Mumbai: India has been a preferred destination for clinical trials ever since pharmaceutical outsourcing picked up at the start of the decade. As the number of human trials increased, the country modified its rules in 2006 to ensure quick clearance for drug investigation projects by foreign companies.
This rapid pace led to concerns on ethics of such trials, especially as many of the drugs are not meant for immediate use in India.
There have also been instances of negligence by researchers and exploitation of uninformed patients.
According to the National Clinical Trial Registry of India, at least 90% of the 662 ongoing trials are registered with the US Food and Drug Administration, or FDA, and European drug control authorities. About 60% of the ongoing trials are in advanced stages involving patients and volunteers; these are known as phase III studies.
Clinical trials are typically sponsored by large pharmaceutical firms such as Pfizer Inc., GlaxoSmithKline Plc., Sanofi-Aventis SA, Bristol Myers Squibb Co., Novartis AG, AstraZeneca Plc. and F Hoffman-La Roche Ltd, and conducted worldwide to generate data on safety and efficacy from different regions.
This is usually done with an aim to register the drugs in other markets as well. A new medicine has to be tried on 2,000-4,000 patients globally.
The ethical issue in recruiting more patients from developing countries rather than from the home nation is debatable, said Arun Bhatt, president, Clininvent Research Pvt. Ltd, one of the top three clinical research organizations in India by clinical trials conducted. “But since most of these trial sponsors intend to market their drugs in the global markets, including the emerging markets, one can’t really allege exploitation of poor counties for drug trials.”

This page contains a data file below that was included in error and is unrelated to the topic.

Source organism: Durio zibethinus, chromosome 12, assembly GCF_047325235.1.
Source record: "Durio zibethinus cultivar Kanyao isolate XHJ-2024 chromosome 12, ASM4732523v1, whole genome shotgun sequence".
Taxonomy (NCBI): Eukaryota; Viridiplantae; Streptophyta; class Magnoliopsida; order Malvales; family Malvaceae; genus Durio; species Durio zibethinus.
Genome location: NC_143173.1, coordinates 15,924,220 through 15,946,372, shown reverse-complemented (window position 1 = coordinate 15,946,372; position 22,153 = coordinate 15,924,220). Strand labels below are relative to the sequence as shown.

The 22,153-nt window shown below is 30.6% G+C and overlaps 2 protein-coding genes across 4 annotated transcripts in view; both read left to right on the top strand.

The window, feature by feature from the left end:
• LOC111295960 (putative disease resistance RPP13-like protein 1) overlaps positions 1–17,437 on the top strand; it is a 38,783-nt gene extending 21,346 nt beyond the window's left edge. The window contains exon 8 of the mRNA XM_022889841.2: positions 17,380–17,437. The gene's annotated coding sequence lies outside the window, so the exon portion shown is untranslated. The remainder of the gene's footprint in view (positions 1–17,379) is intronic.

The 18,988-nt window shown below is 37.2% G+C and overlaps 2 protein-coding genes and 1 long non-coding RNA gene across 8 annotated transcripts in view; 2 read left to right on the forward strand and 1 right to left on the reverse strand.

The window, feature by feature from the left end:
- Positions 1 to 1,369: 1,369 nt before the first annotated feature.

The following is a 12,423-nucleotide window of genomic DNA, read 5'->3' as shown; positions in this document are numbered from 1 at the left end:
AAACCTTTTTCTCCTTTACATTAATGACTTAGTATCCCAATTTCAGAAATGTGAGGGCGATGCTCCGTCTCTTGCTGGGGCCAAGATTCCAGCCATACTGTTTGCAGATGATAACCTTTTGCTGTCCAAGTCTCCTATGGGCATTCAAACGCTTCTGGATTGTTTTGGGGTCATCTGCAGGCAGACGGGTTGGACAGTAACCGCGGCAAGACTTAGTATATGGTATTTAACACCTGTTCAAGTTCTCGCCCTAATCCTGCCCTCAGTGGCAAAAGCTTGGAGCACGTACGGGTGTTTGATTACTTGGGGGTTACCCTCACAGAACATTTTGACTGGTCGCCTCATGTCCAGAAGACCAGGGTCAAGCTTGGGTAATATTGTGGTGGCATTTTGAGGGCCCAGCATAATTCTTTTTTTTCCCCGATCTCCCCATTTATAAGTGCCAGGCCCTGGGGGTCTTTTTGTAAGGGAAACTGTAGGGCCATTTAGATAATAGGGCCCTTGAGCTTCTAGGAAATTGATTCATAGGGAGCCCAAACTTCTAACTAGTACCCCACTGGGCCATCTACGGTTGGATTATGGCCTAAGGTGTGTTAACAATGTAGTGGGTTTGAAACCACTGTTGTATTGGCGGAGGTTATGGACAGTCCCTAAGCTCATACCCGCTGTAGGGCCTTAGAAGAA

If India closes its doors to clinical trials, it would be difficult to make new drugs available locally as the country is still not capable of developing such drugs on its own, he said.
Multinational drug companies are rushing to India as patient recruitment is faster and cheaper, said a Mumbai-based senior research and development (R&D) executive with a multinational drug firm.
“It doesn’t really mean that the Indian patients are exploited, because most of these trials are done under strict guidelines of USFDA and more often by the ethical guidelines for global trials set by the sponsors themselves,” this executive added, asking that he not be identified because of company policy regarding interactions with the media.
Not everyone agrees. Poor training for researchers and a lack of awareness among volunteers has led to fatalities at times, said Samyukta Ajay, vice-president, Siro Clinpharm Pvt. Ltd, a research body. She suggested the government have a mechanism to negotiate with global pharma companies on making the drugs tested in India available locally at affordable prices.
In India, clinical trials are regulated under Schedule Y of the Drugs and Cosmetics Act. The Indian Council of Medical Research issued new guidelines on ethics in clinical trials in 2006 but these are yet to be made into a law so registration is not mandatory for institutions conducting clinical trials.